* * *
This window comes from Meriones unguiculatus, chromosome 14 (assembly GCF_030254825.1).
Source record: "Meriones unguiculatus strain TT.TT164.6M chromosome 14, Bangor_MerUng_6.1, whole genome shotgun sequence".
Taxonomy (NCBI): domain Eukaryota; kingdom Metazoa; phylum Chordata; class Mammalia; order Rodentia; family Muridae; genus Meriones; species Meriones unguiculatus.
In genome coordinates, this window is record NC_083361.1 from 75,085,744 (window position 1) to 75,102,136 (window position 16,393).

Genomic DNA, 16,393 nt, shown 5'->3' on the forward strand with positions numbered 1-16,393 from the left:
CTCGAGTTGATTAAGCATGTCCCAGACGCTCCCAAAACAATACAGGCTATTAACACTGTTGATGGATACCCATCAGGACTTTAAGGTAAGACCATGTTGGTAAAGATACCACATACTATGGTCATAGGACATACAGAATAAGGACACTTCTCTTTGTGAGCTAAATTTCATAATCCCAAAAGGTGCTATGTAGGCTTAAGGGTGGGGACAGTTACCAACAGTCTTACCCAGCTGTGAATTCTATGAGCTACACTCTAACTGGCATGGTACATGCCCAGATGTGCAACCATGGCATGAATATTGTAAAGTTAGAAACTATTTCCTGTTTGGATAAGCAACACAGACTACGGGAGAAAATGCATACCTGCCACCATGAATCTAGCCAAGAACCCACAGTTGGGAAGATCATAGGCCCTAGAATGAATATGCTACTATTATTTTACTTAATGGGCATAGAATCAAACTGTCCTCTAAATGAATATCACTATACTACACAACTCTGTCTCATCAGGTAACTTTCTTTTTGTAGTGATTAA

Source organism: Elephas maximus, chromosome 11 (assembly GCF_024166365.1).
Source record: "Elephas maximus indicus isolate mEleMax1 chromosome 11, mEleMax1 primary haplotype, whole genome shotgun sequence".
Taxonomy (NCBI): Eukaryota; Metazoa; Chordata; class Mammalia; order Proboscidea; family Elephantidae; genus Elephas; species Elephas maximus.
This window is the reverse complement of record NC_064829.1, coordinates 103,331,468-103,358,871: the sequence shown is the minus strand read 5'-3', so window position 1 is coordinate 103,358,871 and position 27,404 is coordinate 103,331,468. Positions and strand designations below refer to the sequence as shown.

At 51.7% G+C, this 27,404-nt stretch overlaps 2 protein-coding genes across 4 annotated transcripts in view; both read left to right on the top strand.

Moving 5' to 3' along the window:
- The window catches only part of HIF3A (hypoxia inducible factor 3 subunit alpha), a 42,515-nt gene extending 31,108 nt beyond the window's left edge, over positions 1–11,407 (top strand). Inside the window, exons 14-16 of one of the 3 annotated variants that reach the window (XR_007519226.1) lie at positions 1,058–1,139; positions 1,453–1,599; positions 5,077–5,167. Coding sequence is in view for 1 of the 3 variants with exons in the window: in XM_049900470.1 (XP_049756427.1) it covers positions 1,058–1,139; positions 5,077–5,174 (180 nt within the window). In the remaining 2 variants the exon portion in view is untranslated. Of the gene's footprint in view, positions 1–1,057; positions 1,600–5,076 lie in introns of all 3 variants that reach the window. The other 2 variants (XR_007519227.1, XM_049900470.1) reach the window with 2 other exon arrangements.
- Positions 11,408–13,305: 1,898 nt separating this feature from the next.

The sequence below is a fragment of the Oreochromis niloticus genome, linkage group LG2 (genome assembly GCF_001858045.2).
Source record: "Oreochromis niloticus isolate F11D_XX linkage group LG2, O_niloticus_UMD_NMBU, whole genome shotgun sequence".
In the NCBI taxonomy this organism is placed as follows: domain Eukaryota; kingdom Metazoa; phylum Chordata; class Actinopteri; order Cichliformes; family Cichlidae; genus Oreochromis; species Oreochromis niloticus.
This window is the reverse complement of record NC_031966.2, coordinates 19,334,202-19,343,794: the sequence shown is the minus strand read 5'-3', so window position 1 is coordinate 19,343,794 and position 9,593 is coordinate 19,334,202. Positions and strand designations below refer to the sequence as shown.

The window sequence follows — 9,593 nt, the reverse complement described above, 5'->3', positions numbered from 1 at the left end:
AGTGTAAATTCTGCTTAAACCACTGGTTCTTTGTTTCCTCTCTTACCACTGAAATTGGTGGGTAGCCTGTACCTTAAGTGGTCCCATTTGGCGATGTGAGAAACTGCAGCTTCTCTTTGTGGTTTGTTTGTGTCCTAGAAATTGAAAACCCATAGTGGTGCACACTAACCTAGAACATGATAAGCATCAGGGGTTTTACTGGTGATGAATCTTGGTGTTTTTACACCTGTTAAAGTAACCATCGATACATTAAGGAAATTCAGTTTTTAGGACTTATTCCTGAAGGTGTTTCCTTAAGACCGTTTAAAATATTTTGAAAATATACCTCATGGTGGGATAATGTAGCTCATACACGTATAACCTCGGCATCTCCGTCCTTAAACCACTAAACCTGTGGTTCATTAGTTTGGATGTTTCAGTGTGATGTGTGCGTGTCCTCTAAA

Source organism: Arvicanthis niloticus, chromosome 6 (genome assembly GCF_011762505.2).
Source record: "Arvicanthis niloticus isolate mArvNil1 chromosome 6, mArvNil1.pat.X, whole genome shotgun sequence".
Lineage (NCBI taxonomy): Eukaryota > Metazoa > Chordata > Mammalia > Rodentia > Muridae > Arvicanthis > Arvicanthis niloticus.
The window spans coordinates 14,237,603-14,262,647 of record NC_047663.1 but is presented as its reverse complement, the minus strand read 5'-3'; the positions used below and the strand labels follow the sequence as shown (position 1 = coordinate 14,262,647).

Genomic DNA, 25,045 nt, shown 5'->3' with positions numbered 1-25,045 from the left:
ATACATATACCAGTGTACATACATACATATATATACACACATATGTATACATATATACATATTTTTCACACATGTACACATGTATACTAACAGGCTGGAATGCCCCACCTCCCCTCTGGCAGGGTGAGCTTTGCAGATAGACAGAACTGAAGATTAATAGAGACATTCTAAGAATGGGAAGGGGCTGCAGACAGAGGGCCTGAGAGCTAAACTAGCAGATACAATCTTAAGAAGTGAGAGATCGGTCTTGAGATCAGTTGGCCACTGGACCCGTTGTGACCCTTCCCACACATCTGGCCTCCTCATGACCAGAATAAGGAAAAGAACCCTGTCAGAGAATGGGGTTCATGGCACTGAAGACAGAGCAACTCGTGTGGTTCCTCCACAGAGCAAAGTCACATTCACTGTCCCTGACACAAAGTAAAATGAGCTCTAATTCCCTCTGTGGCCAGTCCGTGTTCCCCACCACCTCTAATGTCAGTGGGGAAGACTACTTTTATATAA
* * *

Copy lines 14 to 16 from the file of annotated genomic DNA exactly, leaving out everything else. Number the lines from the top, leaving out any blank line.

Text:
- Positions 11,408–13,305: 1,898 nt separating this feature from the next.

The sequence below is a fragment of the Oreochromis niloticus genome, linkage group LG2 (genome assembly GCF_001858045.2).
Source record: "Oreochromis niloticus isolate F11D_XX linkage group LG2, O_niloticus_UMD_NMBU, whole genome shotgun sequence".